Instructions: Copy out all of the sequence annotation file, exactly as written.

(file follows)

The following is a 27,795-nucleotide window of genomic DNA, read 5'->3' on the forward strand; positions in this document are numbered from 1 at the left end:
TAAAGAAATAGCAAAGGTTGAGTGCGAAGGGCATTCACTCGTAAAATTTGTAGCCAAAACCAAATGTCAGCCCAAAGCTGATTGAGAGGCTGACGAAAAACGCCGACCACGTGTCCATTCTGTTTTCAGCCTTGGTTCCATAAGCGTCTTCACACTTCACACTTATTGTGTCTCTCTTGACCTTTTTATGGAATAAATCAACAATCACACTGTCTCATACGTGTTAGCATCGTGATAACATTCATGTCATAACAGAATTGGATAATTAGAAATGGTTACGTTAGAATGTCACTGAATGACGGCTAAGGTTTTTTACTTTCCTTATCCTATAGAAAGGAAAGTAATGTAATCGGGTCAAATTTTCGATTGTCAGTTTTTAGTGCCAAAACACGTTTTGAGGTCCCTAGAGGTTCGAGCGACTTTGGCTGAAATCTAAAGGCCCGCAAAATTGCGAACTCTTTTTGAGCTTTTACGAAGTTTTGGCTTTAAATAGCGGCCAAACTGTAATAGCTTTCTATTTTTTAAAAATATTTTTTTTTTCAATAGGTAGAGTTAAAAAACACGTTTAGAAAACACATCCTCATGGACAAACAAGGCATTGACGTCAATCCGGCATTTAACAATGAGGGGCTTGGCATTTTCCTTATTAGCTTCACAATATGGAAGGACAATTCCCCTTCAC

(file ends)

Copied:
The following is a 27,795-nucleotide window of genomic DNA, read 5'->3' on the forward strand; positions in this document are numbered from 1 at the left end:
TAAAGAAATAGCAAAGGTTGAGTGCGAAGGGCATTCACTCGTAAAATTTGTAGCCAAAACCAAATGTCAGCCCAAAGCTGATTGAGAGGCTGACGAAAAACGCCGACCACGTGTCCATTCTGTTTTCAGCCTTGGTTCCATAAGCGTCTTCACACTTCACACTTATTGTGTCTCTCTTGACCTTTTTATGGAATAAATCAACAATCACACTGTCTCATACGTGTTAGCATCGTGATAACATTCATGTCATAACAGAATTGGATAATTAGAAATGGTTACGTTAGAATGTCACTGAATGACGGCTAAGGTTTTTTACTTTCCTTATCCTATAGAAAGGAAAGTAATGTAATCGGGTCAAATTTTCGATTGTCAGTTTTTAGTGCCAAAACACGTTTTGAGGTCCCTAGAGGTTCGAGCGACTTTGGCTGAAATCTAAAGGCCCGCAAAATTGCGAACTCTTTTTGAGCTTTTACGAAGTTTTGGCTTTAAATAGCGGCCAAACTGTAATAGCTTTCTATTTTTTAAAAATATTTTTTTTTTCAATAGGTAGAGTTAAAAAACACGTTTAGAAAACACATCCTCATGGACAAACAAGGCATTGACGTCAATCCGGCATTTAACAATGAGGGGCTTGGCATTTTCCTTATTAGCTTCACAATATGGAAGGACAATTCCCCTTCAC